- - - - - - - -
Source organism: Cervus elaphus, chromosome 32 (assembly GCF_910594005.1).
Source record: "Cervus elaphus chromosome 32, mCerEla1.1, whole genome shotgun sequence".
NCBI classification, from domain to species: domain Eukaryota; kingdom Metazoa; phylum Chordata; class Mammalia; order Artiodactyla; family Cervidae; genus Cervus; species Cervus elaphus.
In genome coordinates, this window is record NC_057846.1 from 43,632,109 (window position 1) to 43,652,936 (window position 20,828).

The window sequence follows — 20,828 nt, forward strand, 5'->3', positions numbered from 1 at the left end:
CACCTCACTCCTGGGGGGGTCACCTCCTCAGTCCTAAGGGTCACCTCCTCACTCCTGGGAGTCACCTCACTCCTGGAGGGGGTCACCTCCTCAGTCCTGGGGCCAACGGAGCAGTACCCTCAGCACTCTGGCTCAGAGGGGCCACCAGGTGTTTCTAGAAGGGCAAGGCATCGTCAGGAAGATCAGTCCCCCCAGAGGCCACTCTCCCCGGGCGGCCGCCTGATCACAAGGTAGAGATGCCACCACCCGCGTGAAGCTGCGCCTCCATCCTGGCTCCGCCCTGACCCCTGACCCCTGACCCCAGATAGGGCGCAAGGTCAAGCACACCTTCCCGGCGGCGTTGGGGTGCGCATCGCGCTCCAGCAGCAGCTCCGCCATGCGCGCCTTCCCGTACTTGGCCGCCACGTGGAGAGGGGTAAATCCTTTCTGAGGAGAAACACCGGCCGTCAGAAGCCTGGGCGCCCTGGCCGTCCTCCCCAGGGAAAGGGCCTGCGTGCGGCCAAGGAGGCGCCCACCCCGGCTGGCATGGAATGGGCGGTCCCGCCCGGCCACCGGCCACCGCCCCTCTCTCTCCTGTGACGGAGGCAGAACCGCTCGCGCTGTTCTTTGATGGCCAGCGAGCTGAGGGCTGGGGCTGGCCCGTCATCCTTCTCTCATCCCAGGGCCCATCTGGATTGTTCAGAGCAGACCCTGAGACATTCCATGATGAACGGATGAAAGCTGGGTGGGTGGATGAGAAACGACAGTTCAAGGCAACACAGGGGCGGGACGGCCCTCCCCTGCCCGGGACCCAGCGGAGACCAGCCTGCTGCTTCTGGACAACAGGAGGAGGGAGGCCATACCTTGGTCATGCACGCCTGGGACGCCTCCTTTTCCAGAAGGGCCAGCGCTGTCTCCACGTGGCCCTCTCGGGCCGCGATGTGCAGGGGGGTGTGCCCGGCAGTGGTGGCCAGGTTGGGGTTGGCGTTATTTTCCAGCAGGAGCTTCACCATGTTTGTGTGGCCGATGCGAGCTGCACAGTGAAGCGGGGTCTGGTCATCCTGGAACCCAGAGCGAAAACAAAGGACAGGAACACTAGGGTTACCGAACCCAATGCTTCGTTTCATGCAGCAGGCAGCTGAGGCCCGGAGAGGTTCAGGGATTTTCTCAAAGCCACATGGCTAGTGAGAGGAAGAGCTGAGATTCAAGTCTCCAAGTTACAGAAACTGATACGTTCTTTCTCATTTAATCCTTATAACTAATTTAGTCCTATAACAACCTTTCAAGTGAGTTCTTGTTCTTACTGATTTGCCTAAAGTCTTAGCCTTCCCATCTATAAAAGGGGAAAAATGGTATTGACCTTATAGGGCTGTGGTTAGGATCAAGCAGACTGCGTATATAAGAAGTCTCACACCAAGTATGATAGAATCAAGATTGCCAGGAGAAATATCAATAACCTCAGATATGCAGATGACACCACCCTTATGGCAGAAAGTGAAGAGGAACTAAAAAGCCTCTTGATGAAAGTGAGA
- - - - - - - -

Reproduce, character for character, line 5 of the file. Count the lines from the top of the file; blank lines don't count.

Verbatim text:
The window sequence follows — 20,828 nt, forward strand, 5'->3', positions numbered from 1 at the left end: